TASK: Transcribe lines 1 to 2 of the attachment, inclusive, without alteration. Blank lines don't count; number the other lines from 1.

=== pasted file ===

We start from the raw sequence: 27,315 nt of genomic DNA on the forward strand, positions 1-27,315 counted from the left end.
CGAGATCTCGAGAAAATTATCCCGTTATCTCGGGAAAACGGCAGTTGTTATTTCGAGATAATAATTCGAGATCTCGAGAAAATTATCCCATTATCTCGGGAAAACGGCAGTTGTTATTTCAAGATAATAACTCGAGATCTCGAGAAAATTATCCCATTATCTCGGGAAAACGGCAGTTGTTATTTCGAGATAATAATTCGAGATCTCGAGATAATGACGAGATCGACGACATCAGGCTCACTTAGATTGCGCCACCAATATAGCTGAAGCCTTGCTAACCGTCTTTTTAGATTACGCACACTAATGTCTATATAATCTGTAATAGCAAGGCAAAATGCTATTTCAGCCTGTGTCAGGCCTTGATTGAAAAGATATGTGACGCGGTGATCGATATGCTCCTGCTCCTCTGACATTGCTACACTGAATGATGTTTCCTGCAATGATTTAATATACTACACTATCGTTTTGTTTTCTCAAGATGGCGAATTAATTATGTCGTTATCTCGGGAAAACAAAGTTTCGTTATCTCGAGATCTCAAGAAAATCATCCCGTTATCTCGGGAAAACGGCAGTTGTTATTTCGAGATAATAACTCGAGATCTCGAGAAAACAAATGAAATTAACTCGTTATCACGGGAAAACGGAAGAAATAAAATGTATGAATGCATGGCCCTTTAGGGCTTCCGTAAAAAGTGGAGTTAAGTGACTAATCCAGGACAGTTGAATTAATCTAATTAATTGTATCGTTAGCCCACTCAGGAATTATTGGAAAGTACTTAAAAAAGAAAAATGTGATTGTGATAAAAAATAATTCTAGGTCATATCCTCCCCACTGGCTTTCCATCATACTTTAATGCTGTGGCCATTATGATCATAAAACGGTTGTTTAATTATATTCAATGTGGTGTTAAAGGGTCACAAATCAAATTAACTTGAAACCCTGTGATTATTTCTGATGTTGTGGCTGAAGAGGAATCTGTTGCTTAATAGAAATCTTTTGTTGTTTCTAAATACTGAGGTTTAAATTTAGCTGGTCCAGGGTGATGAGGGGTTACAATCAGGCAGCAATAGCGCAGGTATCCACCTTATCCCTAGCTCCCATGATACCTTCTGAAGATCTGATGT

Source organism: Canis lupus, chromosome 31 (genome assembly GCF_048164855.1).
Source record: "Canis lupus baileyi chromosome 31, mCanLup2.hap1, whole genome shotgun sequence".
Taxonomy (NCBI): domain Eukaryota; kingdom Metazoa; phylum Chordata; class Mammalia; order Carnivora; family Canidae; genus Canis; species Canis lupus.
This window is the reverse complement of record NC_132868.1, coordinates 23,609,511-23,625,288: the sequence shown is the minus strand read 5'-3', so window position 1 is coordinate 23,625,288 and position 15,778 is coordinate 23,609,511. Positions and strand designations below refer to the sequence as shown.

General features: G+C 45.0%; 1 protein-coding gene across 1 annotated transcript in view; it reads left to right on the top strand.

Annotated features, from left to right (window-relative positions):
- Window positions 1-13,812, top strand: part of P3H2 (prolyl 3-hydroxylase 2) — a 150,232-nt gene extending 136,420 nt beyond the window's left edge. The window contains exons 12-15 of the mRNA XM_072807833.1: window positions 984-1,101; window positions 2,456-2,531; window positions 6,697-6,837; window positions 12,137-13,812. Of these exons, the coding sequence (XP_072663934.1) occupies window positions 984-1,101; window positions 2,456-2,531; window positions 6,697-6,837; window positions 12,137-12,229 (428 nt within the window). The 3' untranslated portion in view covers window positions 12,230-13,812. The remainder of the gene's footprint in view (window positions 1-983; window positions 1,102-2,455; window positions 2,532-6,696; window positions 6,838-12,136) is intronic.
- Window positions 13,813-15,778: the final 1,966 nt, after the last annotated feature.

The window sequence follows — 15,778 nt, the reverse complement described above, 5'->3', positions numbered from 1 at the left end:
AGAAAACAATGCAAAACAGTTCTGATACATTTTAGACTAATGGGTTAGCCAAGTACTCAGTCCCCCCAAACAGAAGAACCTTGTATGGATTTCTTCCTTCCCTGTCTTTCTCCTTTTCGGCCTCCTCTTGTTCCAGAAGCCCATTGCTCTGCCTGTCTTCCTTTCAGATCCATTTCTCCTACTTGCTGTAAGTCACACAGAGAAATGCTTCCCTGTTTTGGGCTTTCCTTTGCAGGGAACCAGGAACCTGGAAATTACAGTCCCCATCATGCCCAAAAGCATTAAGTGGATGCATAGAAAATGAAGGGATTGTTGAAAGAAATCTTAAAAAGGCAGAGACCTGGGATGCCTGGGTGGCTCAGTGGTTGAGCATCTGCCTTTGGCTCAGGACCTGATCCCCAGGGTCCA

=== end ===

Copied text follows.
We start from the raw sequence: 27,315 nt of genomic DNA on the forward strand, positions 1-27,315 counted from the left end.
CGAGATCTCGAGAAAATTATCCCGTTATCTCGGGAAAACGGCAGTTGTTATTTCGAGATAATAATTCGAGATCTCGAGAAAATTATCCCATTATCTCGGGAAAACGGCAGTTGTTATTTCAAGATAATAACTCGAGATCTCGAGAAAATTATCCCATTATCTCGGGAAAACGGCAGTTGTTATTTCGAGATAATAATTCGAGATCTCGAGATAATGACGAGATCGACGACATCAGGCTCACTTAGATTGCGCCACCAATATAGCTGAAGCCTTGCTAACCGTCTTTTTAGATTACGCACACTAATGTCTATATAATCTGTAATAGCAAGGCAAAATGCTATTTCAGCCTGTGTCAGGCCTTGATTGAAAAGATATGTGACGCGGTGATCGATATGCTCCTGCTCCTCTGACATTGCTACACTGAATGATGTTTCCTGCAATGATTTAATATACTACACTATCGTTTTGTTTTCTCAAGATGGCGAATTAATTATGTCGTTATCTCGGGAAAACAAAGTTTCGTTATCTCGAGATCTCAAGAAAATCATCCCGTTATCTCGGGAAAACGGCAGTTGTTATTTCGAGATAATAACTCGAGATCTCGAGAAAACAAATGAAATTAACTCGTTATCACGGGAAAACGGAAGAAATAAAATGTATGAATGCATGGCCCTTTAGGGCTTCCGTAAAAAGTGGAGTTAAGTGACTAATCCAGGACAGTTGAATTAATCTAATTAATTGTATCGTTAGCCCACTCAGGAATTATTGGAAAGTACTTAAAAAAGAAAAATGTGATTGTGATAAAAAATAATTCTAGGTCATATCCTCCCCACTGGCTTTCCATCATACTTTAATGCTGTGGCCATTATGATCATAAAACGGTTGTTTAATTATATTCAATGTGGTGTTAAAGGGTCACAAATCAAATTAACTTGAAACCCTGTGATTATTTCTGATGTTGTGGCTGAAGAGGAATCTGTTGCTTAATAGAAATCTTTTGTTGTTTCTAAATACTGAGGTTTAAATTTAGCTGGTCCAGGGTGATGAGGGGTTACAATCAGGCAGCAATAGCGCAGGTATCCACCTTATCCCTAGCTCCCATGATACCTTCTGAAGATCTGATGT